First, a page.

The dark side of 'Toy Story'
It's a scene from the creepiest of Philip K Dick-inspired science-fiction thrillers. Stranded in a hostile environment, a man discovers that everything he knows about the world is a lie. All of his memories are fake, all of his convictions wrong. He isn't the hero he assumed he was. He isn't even an individual. He is an automaton, manufactured from metal and plastic, his only purpose to amuse his creators. No wonder Buzz Lightyear gets so depressed.
It's exactly 20 years since audiences first saw that scene in Toy Story, Pixar's debut feature-length cartoon. Heralded as a groundbreaking triumph in 1995, the film is now enshrined as a classic, and every other Hollywood studio has copied its innovations: its eerily realistic digital animation, its snappy screwball dialogue - co-written by Buffy/Avengers mastermind, Joss Whedon.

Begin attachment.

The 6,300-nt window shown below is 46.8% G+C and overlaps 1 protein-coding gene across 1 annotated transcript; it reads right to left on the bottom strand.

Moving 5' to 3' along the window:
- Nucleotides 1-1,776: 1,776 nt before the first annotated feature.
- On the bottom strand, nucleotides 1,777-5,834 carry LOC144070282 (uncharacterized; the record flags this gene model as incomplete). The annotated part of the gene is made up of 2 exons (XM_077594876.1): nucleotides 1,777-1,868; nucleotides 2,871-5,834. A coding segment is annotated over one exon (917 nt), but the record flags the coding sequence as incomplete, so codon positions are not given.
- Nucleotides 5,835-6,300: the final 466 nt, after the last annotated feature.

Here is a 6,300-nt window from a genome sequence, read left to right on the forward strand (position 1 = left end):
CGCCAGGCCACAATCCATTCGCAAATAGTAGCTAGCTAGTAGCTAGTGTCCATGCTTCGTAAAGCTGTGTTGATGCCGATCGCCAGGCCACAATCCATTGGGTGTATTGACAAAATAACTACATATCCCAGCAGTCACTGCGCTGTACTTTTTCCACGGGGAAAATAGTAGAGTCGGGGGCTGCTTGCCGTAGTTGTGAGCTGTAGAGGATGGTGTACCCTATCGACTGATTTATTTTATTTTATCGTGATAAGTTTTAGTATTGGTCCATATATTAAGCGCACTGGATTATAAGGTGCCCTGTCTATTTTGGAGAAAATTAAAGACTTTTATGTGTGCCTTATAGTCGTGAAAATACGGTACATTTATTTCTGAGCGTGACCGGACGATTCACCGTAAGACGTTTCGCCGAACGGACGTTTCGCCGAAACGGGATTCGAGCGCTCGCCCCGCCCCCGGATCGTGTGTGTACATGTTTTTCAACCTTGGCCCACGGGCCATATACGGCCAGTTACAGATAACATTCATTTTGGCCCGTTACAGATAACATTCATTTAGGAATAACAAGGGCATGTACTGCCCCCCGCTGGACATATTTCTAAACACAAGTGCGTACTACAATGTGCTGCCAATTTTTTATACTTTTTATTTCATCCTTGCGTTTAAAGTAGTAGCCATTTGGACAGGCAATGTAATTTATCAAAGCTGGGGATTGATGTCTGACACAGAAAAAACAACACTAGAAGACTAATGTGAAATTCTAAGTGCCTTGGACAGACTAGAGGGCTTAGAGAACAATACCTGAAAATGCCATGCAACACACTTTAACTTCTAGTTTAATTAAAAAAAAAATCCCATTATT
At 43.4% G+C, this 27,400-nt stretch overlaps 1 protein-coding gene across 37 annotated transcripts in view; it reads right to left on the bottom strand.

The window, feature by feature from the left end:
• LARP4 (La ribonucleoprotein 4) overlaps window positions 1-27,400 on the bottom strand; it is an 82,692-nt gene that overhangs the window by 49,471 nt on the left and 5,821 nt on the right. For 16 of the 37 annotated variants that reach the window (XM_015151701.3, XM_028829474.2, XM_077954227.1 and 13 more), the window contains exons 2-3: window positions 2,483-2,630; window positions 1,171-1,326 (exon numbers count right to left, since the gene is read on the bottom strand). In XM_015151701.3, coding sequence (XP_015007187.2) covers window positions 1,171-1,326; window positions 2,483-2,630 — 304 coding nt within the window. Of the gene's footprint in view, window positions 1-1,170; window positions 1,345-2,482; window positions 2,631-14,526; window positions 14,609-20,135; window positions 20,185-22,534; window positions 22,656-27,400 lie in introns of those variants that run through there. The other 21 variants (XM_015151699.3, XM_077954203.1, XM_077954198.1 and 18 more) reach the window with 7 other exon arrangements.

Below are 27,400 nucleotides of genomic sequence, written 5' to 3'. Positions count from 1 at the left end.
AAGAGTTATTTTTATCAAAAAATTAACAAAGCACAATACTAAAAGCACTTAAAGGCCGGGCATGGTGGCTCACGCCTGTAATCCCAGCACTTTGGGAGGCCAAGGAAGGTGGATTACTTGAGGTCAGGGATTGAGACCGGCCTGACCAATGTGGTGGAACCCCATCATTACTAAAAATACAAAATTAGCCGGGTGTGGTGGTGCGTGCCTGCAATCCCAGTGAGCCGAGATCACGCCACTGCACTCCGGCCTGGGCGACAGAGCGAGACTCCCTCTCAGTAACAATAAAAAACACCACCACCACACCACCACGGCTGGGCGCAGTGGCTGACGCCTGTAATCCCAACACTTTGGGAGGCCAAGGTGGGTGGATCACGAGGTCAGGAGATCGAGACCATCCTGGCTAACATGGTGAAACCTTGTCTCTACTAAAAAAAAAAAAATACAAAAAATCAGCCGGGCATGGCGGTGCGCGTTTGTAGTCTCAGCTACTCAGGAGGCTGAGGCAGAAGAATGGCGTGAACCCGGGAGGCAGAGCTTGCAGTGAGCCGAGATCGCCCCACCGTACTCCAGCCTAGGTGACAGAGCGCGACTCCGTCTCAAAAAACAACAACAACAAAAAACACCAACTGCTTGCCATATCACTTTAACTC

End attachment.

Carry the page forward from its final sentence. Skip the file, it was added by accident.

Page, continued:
But the film's most radical element, and the one which hasn't been imitated by any other studio, is its theme of disillusionment. As hilarious and heartwarming as Toy Story may be, its impressively downbeat thesis is that you're not special, you're the same as everyone else, and you won't be content unless you resign yourself to your unremarkable fate. That's quite something from a cartoon co-starring a talking Mr Potato Head.
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